• Hiring: Trucking companies can only hire healthy, qualified, English-speaking drivers. They must also keep a record for each driver that contains their routes, a log of their hours, traffic violations, accidents, and drug screening test records.

Truck Driver Requirements

  • Hours of Service: There are in-depth federal laws that outline how many consecutive hours a driver is allowed to complete. There are also rules regarding breaks, the length of breaks, sleep periods, and more.
  • Logs: Truck drivers must keep a record that logs both their hours on the road and their time spent off of the road, on breaks, etc.
  • Alcohol: The laws regarding driving under the influence are much stricter for truck drivers than the drivers of passenger vehicles. Truckers cannot consume intoxicated substances in the 8 hours before they are set to begin a trip and they cannot work if their BAC (blood alcohol content) is over 0.02%. They are also not allowed to carry alcohol in their vehicle unless it is part of their cargo.
  • Licenses: No truck driver can have more than one commercial trucking license and that one must be issued in the driver’s home state.
  • Training: Every truck driver must complete the necessary training and licensing courses, and be well-versed in the truck’s operation, maintenance, and overall safety.
  • Loading: It is the duty of the driver to make sure that any and all cargo is properly loaded and secure prior to beginning their trip. The cargo must also be inspected once at 50 miles and again at 150 miles to ensure that any cargo that could potentially cause damage has not shifted or come lose.
  • Physical Requirements: Every two years, truck drivers must pass a physical exam that proves that they are in a healthy enough state to adequately operate and control their vehicle and drive for long periods of time.

Trucking Vehicle Requirements

  • Identification and Markings: Trucks must be marked in such a way that makes it clear that they are a commercial transport vehicle and must also display information regarding the kinds of goods they are transporting, their USDOT number, and information on hazmat materials.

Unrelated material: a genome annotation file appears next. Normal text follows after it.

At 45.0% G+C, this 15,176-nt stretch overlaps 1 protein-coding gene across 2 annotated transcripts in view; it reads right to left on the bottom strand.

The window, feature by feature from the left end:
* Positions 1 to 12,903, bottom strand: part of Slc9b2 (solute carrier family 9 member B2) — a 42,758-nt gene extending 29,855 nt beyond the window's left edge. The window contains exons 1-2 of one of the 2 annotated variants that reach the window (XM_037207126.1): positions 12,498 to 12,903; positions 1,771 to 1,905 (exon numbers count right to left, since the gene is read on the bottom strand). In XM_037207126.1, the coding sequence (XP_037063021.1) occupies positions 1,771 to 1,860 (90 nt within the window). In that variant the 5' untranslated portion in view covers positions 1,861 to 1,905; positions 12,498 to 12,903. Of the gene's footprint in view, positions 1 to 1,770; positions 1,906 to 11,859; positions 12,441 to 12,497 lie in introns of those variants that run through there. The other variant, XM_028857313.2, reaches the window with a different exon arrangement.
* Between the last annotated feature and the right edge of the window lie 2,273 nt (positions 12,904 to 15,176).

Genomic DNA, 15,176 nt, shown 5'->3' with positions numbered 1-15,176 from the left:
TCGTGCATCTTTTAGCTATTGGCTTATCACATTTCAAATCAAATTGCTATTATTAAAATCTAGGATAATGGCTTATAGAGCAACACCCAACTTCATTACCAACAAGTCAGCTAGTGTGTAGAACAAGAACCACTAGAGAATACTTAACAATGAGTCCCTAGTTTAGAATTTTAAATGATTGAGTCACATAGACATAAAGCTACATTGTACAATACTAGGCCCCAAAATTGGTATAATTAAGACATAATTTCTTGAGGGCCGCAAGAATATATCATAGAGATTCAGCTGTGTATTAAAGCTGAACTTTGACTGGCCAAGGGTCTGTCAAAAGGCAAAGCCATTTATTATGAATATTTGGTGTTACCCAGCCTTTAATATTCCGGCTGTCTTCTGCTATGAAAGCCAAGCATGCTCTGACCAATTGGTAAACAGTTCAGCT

• Securement: Cargo must be properly tied down and must be loaded and unloaded in the appropriate manner.

Truck Driver Liability

If you or a loved one has been in an accident involving a tractor-trailer, you may be wondering whether or not you can seek damages from the driver or the trucking company itself. The rules that have been put in place for truckers exist to prevent catastrophic injuries from occurring. If these rules are closely followed, it may help to limit the amount of liability the trucking company has in the event of an accident. There are two scenarios, however, in which the truck driver will not be held liable for an accident. These are:

Jackknifing: This is when a truck spins and stops in such a way that the trailer portion is at a 90-degree angle to the cab. A truck driver in this situation cannot legally be considered to be at fault, as this kind of accident can easily occur in the event that the driver has to break suddenly to avoid a pedestrian, stopped car, or other road hazard. It is in these particular jackknifing situations that the driver cannot be held liable.

Turning Accidents: Trucks have a large turning radius and often require two or more lanes to complete a turn safely. Based on the specifics of the situation, an accident occurring during a turn is not necessarily the driver’s fault.

Proving Liability and Fault in a Truck Accident

One of the top causes of trucking accidents is truck driver fatigue, with alcohol and substance abuse being a major concern as well. The real problems begin when truck drivers and their bosses do not adhere to the rules laid out by local and federal government bodies. If this is the case, the individuals in the passenger vehicles involved in accidents may be able to file a lawsuit against the negligent parties.

There is one piece of critical information which must be obtained in order for a lawsuit to have a chance at being successful, and that is the driver’s log book. The documents in this book contain valuable information on hours of service and maintenance, among other things, and are crucial to determining who is at fault for the accident. These logs must be kept by the trucking company for a minimum of six months but can legally be destroyed after that time.  This log is a crucial piece of evidence, and its destruction could render your claim invalid. It is imperative that it is obtained prior to the destruction date.

If you or a family member or friend is ever involved in a truck accident, contact a Charlotte trucking accident attorney at the Law Offices of Michael A. DeMayo Mayo, L.L.P. ® immediately and we can help you through this trying process. Call 877-529-1222 to schedule your free initial consultation today.

Truck Accident FAQ